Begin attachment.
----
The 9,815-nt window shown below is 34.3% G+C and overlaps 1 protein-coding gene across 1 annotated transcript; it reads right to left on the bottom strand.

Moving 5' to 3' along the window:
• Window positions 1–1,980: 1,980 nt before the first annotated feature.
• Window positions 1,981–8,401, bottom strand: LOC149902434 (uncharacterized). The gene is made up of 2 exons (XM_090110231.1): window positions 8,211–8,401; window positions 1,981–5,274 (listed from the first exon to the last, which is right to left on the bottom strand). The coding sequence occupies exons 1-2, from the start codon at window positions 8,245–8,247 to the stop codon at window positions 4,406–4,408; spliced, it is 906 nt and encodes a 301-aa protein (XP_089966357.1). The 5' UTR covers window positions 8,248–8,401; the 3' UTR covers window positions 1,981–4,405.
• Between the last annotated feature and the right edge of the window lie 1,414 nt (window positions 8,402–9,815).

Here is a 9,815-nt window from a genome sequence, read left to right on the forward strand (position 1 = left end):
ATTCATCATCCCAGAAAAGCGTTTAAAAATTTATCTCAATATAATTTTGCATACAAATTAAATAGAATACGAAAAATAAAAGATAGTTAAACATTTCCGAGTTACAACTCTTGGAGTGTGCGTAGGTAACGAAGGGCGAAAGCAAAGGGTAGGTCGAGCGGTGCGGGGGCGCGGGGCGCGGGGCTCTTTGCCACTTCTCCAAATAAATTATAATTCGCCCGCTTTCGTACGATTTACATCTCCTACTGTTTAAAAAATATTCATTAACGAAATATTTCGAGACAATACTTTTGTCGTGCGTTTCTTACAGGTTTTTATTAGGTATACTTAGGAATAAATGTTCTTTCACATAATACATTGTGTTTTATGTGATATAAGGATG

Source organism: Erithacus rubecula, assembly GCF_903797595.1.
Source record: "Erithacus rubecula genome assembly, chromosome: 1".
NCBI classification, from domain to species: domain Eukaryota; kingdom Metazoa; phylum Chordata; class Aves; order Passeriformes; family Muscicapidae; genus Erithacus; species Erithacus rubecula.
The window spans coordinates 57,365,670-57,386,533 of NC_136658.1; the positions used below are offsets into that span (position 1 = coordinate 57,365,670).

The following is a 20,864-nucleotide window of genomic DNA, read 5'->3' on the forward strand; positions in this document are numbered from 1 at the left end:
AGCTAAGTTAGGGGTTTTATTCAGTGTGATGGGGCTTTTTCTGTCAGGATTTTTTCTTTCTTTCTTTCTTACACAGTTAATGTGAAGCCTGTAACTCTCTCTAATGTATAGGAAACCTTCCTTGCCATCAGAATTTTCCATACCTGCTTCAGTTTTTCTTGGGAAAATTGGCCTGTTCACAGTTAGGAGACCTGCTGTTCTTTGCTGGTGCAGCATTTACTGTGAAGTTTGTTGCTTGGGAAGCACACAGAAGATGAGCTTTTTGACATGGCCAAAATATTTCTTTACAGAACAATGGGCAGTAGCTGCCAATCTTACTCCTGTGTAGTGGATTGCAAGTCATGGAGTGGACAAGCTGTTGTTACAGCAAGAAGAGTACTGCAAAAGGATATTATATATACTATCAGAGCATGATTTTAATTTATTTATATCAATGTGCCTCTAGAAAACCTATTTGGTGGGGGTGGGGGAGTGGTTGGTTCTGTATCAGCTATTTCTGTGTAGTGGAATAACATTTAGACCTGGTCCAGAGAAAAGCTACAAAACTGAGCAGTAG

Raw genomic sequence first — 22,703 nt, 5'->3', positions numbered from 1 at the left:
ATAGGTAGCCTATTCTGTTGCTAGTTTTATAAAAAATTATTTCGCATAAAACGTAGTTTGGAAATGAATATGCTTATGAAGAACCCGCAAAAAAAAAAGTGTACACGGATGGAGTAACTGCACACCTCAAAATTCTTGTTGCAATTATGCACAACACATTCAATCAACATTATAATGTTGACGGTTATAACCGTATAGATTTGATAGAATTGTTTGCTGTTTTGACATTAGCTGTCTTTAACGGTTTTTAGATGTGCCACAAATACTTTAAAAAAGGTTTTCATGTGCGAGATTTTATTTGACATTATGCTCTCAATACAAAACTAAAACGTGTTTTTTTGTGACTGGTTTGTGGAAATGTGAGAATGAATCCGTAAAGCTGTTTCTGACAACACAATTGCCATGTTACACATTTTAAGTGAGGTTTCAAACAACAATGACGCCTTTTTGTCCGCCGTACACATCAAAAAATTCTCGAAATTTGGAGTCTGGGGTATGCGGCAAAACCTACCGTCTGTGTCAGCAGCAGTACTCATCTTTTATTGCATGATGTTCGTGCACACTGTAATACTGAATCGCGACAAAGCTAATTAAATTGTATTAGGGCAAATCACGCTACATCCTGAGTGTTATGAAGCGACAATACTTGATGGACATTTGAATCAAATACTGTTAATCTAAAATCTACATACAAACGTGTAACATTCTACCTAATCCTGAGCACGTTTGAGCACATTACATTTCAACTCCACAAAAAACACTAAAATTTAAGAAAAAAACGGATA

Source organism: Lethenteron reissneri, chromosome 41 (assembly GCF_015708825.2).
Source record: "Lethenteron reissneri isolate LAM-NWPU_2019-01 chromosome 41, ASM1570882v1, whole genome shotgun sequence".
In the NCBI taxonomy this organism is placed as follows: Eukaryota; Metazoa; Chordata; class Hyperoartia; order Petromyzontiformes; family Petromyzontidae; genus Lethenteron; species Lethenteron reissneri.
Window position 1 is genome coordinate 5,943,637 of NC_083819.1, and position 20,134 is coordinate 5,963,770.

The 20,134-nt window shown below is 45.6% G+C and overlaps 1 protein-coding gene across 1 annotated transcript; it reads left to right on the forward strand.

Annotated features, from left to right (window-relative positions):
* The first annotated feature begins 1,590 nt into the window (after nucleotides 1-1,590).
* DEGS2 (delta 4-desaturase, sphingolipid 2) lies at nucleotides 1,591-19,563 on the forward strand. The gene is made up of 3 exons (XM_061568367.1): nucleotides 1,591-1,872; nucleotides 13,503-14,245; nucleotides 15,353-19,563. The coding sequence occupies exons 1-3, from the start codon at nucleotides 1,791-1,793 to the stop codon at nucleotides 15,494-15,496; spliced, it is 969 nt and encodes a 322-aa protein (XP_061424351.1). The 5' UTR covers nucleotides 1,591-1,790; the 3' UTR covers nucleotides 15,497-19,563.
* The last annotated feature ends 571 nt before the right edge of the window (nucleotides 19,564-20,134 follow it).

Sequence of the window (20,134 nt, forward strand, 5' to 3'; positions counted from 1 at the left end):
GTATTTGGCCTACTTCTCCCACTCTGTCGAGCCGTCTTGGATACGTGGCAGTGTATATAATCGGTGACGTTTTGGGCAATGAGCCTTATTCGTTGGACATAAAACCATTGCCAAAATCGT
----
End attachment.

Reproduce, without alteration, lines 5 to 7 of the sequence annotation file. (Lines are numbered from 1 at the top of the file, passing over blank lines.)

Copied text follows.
• Between the last annotated feature and the right edge of the window lie 1,414 nt (window positions 8,402–9,815).

Here is a 9,815-nt window from a genome sequence, read left to right on the forward strand (position 1 = left end):
ATTCATCATCCCAGAAAAGCGTTTAAAAATTTATCTCAATATAATTTTGCATACAAATTAAATAGAATACGAAAAATAAAAGATAGTTAAACATTTCCGAGTTACAACTCTTGGAGTGTGCGTAGGTAACGAAGGGCGAAAGCAAAGGGTAGGTCGAGCGGTGCGGGGGCGCGGGGCGCGGGGCTCTTTGCCACTTCTCCAAATAAATTATAATTCGCCCGCTTTCGTACGATTTACATCTCCTACTGTTTAAAAAATATTCATTAACGAAATATTTCGAGACAATACTTTTGTCGTGCGTTTCTTACAGGTTTTTATTAGGTATACTTAGGAATAAATGTTCTTTCACATAATACATTGTGTTTTATGTGATATAAGGATG